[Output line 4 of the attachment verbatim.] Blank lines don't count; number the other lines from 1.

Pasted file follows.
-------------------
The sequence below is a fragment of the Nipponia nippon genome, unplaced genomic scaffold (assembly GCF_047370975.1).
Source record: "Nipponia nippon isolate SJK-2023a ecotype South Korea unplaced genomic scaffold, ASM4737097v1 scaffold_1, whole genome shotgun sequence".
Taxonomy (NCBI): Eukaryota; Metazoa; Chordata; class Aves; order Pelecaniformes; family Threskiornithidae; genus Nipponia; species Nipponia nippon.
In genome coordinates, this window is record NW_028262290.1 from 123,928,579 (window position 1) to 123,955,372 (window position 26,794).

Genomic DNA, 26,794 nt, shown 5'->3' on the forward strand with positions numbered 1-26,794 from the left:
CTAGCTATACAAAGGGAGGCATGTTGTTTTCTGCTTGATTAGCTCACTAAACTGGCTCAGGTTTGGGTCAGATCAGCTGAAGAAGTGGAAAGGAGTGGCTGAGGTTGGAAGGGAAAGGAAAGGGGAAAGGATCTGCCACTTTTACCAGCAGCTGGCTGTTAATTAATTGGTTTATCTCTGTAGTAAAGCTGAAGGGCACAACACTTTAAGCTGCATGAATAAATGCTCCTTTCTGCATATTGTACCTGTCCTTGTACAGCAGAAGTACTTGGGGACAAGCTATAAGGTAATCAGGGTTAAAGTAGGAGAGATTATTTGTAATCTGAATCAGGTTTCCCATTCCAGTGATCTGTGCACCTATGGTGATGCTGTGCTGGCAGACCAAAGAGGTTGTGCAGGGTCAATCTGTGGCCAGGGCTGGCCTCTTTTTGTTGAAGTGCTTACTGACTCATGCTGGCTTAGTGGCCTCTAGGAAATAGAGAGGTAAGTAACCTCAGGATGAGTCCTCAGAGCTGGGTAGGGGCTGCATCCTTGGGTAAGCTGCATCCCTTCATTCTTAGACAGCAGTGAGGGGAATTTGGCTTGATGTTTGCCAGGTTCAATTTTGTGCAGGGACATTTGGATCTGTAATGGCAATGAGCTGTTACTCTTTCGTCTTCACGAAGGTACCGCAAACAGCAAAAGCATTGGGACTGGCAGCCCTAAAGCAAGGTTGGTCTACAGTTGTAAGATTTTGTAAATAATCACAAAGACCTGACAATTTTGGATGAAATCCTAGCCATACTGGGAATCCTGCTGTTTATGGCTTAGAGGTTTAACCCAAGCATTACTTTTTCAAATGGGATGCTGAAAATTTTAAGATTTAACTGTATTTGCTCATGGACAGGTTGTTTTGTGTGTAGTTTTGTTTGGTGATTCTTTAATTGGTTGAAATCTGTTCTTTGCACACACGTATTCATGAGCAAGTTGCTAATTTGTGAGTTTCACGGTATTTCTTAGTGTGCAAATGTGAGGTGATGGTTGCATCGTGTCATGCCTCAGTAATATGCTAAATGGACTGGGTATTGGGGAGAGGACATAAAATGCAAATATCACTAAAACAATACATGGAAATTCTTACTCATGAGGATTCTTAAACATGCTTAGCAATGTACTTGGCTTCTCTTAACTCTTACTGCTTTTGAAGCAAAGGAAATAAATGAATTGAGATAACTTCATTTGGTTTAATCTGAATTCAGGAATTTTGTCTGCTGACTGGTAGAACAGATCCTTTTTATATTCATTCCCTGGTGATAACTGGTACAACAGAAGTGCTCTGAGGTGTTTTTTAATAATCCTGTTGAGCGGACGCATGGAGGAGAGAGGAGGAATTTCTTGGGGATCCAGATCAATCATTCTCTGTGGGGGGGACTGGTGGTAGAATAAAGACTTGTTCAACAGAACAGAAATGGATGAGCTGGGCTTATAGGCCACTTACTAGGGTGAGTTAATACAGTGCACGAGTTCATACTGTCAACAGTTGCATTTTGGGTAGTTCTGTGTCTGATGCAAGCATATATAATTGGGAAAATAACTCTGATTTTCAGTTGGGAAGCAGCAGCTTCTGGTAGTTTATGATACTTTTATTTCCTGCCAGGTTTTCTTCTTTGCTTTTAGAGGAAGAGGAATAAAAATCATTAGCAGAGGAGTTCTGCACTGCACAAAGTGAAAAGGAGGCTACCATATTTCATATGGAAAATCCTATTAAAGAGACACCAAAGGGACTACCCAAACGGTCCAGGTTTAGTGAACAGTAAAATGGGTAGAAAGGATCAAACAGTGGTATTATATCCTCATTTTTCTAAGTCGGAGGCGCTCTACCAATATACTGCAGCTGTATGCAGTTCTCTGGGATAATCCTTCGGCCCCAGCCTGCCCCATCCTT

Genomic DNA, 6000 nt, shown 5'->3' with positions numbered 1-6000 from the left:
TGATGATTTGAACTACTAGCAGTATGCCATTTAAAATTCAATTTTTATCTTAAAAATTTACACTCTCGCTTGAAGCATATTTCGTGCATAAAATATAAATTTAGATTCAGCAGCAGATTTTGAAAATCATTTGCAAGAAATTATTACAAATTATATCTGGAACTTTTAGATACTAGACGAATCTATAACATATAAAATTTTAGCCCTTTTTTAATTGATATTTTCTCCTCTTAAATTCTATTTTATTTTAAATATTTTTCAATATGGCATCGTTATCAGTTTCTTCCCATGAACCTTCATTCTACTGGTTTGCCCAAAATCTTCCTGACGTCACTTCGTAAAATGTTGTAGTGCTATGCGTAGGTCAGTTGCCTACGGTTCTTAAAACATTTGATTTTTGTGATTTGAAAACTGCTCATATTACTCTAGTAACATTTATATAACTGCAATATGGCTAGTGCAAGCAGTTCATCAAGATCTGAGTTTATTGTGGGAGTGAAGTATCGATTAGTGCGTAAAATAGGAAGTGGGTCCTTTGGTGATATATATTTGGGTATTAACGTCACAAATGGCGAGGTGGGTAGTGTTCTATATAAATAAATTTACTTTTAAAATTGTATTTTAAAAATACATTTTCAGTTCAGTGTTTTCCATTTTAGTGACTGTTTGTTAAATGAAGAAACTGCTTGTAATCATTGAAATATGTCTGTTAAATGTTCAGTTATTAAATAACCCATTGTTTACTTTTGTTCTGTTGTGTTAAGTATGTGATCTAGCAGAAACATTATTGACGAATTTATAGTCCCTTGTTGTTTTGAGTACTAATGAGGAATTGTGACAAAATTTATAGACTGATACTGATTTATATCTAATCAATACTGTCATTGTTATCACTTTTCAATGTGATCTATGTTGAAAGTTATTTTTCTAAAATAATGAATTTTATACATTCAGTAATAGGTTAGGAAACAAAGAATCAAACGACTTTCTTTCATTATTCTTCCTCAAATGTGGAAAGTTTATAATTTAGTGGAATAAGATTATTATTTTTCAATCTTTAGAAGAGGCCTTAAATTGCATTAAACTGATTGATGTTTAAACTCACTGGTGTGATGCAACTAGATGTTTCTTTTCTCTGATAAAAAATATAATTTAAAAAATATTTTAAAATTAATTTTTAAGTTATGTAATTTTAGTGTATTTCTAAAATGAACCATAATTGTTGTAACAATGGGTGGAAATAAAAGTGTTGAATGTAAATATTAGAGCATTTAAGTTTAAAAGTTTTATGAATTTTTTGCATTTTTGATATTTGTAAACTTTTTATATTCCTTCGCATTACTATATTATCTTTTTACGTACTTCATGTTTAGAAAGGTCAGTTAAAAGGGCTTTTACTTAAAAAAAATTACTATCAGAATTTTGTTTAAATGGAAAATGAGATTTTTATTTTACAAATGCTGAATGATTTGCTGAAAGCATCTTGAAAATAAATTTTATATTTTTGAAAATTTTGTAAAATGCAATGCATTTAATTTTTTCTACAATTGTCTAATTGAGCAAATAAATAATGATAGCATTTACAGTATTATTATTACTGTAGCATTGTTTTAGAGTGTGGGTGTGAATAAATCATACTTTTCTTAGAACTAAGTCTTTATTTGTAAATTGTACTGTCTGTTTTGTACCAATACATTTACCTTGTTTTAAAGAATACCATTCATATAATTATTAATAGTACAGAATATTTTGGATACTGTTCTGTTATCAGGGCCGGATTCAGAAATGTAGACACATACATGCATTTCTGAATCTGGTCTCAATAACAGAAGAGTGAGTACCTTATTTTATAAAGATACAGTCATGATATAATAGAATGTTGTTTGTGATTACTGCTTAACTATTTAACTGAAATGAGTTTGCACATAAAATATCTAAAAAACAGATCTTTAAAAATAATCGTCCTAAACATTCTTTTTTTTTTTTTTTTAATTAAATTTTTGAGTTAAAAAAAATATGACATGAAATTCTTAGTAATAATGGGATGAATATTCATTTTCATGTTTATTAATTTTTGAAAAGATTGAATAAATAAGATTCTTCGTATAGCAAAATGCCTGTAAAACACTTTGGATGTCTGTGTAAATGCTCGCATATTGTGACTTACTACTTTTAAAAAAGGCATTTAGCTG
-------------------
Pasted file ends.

In genome coordinates, this window is record NW_028262290.1 from 123,928,579 (window position 1) to 123,955,372 (window position 26,794).